According to the Food Safety Information Council, the outbreak has been linked to a farm based in Nericon, near Griffith in south-west NSW. Ten are being blamed on the consumption of contaminated rockmelon.
However, the investigation is ongoing and the rockmelons could have been purchased at any time between late a year ago and "recent days".
"Any affected product is being removed from the supply chain, so consumers can be assured rockmelons now available on shelves are not implicated in this outbreak", the NSW Food Authority said.
Two people aged in their 70s in NSW have died, and eight people from NSW, QLD and VIC have been diagnosed with Listeriosis, after consuming rockmelon between January 17 and February 9.
But for people with compromised immune system it can result in severe illness and even death.
A total of 15 people have fallen ill since eating the infected fruit, with health authorities warning people to throw away any rock melon they have at home.
Although the disease is rare, infections may cause blood poisoning and meningitis.
The melon association has urged people to discard or return any rockmelons purchased before Wednesday. The bacteria can be present in raw foods or foods may become contaminated after processing or cooking.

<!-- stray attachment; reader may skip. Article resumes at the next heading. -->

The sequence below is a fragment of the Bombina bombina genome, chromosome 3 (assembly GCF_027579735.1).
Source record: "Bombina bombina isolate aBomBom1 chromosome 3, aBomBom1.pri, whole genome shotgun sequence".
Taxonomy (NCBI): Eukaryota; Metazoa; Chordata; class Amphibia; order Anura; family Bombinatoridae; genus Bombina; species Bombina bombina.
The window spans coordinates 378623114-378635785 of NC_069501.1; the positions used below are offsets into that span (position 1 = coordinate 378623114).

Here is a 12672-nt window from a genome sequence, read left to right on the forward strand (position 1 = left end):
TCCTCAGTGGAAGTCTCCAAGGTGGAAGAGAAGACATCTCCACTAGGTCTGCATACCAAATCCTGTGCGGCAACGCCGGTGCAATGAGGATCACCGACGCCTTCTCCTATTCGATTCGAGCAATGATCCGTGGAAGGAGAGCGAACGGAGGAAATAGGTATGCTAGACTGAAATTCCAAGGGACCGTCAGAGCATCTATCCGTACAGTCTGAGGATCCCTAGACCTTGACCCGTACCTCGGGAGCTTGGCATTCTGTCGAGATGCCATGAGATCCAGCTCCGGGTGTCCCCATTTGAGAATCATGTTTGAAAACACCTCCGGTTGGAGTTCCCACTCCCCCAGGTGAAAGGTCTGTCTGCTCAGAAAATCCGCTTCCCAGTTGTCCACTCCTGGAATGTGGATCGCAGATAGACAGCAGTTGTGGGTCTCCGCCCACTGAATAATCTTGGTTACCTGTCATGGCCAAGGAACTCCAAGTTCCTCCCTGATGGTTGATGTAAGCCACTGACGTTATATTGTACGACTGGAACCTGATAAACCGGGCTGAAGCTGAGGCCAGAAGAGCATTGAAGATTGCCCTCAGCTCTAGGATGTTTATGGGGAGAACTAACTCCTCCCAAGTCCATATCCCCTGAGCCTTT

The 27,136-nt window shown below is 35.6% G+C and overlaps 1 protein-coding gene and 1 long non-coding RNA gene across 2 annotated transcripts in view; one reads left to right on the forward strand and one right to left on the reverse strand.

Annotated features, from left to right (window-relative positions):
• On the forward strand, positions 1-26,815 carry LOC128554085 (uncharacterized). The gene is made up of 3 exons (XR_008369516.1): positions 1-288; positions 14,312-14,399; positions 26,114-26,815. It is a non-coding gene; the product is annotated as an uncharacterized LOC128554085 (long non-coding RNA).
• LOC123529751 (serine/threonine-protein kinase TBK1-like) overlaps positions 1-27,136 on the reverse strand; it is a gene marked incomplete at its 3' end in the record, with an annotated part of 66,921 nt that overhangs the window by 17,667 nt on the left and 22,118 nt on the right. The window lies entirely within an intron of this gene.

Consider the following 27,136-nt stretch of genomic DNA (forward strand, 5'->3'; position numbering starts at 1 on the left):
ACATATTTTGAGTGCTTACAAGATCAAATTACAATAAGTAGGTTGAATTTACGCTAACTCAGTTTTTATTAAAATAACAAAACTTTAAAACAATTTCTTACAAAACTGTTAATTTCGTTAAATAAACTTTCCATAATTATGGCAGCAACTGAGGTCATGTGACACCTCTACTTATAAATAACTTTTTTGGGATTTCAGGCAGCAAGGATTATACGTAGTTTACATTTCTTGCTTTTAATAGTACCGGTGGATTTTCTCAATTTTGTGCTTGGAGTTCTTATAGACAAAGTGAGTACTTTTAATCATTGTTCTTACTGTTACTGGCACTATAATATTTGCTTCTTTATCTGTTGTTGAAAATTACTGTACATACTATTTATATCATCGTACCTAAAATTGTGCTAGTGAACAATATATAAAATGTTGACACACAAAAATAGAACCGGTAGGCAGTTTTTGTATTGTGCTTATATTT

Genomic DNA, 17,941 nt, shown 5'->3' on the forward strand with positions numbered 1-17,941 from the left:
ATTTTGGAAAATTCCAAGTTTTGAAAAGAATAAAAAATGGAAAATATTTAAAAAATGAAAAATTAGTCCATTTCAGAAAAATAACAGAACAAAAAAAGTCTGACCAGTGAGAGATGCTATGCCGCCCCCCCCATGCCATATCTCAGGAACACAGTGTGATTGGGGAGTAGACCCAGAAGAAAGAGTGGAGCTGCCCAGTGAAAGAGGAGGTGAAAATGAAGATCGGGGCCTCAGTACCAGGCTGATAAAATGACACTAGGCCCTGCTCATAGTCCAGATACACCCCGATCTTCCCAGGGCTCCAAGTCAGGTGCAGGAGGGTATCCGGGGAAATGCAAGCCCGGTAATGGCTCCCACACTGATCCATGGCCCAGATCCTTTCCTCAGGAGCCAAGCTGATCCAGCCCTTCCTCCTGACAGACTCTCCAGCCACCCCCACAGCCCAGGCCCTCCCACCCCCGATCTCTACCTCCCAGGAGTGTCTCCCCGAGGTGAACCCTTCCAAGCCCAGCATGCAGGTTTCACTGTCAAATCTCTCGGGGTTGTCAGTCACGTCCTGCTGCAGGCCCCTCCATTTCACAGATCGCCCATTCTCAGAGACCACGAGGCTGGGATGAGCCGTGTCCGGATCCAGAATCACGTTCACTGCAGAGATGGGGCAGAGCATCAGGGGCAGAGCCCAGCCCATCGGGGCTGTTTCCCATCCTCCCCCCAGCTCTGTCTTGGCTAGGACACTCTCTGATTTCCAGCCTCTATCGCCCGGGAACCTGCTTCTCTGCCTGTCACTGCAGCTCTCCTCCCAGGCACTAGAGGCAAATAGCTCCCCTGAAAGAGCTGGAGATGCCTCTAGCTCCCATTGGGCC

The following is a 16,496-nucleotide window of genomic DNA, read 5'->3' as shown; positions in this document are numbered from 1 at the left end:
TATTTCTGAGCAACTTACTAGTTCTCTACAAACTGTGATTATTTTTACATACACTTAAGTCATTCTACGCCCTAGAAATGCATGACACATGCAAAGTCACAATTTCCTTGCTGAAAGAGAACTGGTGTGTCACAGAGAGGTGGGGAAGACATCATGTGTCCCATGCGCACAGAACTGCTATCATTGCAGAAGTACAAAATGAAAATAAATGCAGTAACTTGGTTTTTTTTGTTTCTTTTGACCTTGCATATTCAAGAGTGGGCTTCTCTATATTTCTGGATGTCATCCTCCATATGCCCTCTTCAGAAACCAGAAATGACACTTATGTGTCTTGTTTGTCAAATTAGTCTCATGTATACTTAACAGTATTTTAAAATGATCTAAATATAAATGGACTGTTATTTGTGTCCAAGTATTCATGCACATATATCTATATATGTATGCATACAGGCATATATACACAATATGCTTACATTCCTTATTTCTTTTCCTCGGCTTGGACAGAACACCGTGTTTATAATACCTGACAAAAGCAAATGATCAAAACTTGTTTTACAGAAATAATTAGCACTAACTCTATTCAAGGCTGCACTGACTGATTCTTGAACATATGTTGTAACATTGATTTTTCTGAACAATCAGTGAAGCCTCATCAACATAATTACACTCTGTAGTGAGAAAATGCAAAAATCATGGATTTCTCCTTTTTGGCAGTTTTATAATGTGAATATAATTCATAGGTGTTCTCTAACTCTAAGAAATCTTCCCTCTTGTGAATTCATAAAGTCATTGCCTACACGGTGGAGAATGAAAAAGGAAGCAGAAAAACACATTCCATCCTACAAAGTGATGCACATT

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The symptoms include fever, muscle aches, headache, stiff neck, confusion, loss of balance and convulsions.
Listeria is found widely in the environment, but is particularly unsafe for pregnant women and their unborn babies, and can cause death in people with compromised immune systems.
However, be aware that the incubation period for listeriosis can be up to six weeks.
People are advised to contact their doctor as soon as possible if symptoms appear.
PMA-NZ said Listeria monocytogenes has been found on rockmelons from a NSW supplier.
"Rockmelon has a rough surface and the bacteria can get in the grooves and doesn't come off easily, and spreads through the fruit during cutting", he said.
Speculating as to how rockmelon could be contaminated by high levels of listeria, CSIRO's Dr Gobius told The New Daily it would be "highly unlikely" that the listeria would have been inside the flesh of the fruit as it grows.